Victory Day celebrations on Kurils may cause row with Japan

Japanese tourists traveling by ferry to Kunashir, the most populous of the Kuril Islands. Source: Andrey Shapran

Japanese tourists traveling by ferry to Kunashir, the most populous of the Kuril Islands. Source: Andrey Shapran

Russia is planning to commemorate the 70th anniversary of Victory in Asia Day on one of the Southern Kuril Islands. Japan’s ambassador to Moscow is waiting for further information before responding.

Russia and Japan are set for another diplomatic row over possible plans by Moscow to celebrate the 70th anniversary of Victory Day on the Southern Kuril Islands.

Mikhail Polyansky, an official of the research center of the Russian Defense Ministry’s Military University told RIA Novosti that plans were on to host an event on one of the islands in September.

Kyodo reported that Japan’s Ambassador to Russia Chikahito Harada told a press conference that he would gather information about the reported plan so that Japan can respond appropriately.

The Southern Kuril Islands are called the Northern Territories in Japan, and comprise of Iturup, Kunashir, Shikotan and the Habomai archipelago. The islands became Soviet/Russian territory at the end of the Second World War when the Red Army liberated the southern half of Sakhalin Island from Japanese occupation that began in 1905.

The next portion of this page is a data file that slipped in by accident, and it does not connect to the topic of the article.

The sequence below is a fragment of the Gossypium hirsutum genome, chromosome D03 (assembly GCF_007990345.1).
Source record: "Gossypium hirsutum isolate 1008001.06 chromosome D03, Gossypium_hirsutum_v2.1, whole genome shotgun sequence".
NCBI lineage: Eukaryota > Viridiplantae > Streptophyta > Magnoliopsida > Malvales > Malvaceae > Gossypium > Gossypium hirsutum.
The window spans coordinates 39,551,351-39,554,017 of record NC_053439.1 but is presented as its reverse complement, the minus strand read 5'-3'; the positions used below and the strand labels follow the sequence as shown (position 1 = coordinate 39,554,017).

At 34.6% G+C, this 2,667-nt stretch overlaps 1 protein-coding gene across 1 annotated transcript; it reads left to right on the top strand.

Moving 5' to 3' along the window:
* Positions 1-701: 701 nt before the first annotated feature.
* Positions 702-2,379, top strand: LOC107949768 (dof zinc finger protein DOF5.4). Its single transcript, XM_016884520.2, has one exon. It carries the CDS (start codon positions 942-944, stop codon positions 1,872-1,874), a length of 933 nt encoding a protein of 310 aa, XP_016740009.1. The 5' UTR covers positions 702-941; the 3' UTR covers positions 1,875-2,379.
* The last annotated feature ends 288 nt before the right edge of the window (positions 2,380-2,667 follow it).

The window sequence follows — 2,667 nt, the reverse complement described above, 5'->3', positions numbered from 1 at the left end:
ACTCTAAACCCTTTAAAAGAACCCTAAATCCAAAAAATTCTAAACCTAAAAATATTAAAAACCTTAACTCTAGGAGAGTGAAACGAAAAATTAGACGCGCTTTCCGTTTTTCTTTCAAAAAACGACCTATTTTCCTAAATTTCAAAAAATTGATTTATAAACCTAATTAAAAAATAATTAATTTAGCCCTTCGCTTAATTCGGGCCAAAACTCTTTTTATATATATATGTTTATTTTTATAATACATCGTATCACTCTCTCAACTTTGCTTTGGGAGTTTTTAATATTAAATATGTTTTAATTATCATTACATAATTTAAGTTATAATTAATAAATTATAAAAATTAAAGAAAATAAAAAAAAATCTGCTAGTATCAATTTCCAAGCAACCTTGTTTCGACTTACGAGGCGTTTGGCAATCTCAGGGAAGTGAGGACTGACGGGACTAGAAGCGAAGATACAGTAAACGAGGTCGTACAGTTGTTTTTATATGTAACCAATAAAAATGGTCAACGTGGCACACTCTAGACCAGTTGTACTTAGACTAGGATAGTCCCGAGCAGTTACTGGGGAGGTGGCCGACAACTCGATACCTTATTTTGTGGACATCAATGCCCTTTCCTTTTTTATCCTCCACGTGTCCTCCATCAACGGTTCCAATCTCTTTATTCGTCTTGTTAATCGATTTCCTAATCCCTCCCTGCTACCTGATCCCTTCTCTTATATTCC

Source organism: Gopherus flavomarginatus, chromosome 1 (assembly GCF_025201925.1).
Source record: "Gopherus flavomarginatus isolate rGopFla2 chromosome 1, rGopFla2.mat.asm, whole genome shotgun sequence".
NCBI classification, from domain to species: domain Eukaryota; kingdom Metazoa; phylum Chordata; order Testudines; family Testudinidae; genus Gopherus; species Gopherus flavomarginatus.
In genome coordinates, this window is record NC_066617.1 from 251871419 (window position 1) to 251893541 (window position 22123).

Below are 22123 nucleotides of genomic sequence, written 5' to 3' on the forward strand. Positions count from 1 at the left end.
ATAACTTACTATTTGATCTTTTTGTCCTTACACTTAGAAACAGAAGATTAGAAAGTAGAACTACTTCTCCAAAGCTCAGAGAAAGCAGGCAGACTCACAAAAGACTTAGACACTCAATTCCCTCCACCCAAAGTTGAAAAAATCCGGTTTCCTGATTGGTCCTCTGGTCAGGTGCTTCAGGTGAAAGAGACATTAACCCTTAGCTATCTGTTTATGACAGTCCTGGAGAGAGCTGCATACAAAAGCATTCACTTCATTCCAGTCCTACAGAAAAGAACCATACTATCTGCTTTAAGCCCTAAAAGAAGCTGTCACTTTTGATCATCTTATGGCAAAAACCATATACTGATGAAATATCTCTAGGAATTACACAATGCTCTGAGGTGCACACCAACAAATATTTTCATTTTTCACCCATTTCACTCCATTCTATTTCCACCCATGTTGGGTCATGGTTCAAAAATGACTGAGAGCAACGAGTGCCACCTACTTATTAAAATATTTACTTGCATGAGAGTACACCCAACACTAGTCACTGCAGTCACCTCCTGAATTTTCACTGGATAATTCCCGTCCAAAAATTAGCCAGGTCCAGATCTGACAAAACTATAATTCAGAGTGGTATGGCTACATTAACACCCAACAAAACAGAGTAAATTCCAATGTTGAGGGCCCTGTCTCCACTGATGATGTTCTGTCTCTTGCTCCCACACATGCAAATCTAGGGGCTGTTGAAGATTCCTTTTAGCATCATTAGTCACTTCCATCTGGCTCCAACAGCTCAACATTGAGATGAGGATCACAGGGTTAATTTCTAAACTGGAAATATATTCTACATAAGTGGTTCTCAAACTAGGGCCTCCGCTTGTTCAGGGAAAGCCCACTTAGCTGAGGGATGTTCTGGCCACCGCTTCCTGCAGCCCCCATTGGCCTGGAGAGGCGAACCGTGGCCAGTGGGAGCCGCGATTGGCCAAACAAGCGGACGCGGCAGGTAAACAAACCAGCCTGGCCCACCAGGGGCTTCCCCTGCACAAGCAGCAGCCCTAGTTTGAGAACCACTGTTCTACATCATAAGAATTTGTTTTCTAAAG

Japan and Russia have not signed a World War 2 peace treaty on account of the former’s claim to the islands.  On a few occasions, Russia has offered the islands of Shikotan and the Habomai Archipelago to Japan as a final settlement. These offers were rejected by Japan, fearing a political backlash, among former residents of the islands. Japanese analysts argue that Tokyo’s recognition of the southern half of Sakhalin Island, as a part of Russia was a far greater political compromise.

 

Southern Kuril-Hokkaido visa-free program

In an attempt to bridge the gap between the countries, in 1991 Japan and Russia set up a visa-free program between residents of Hokkaido, the northernmost Japanese island and the Southern Kuril Islands The largely successful program has enabled many former residents of the Kurils to visit and retrace their roots.

This year however, the first trip under the visa-free program has been cancelled.  A spokesman of the organizing committee of the program told Tass that the Russian side has not completed the internal training required to host the Japanese visitors.

It is unclear whether political tensions over Ukraine and Japan’s decision to impose sanctions on Russia were in any way responsible for the cancellation.

309 Japanese citizens are expected to visit the Southern Kurils this year and 520 inhabitants of the Russian islands set to visit Hokkaido.  The trips are arranged between May and October.

Over 8,000 Japanese citizens have visited the Southern Kurils since the program was implemented and around 18,000 islanders have been to Hokkaido.

 

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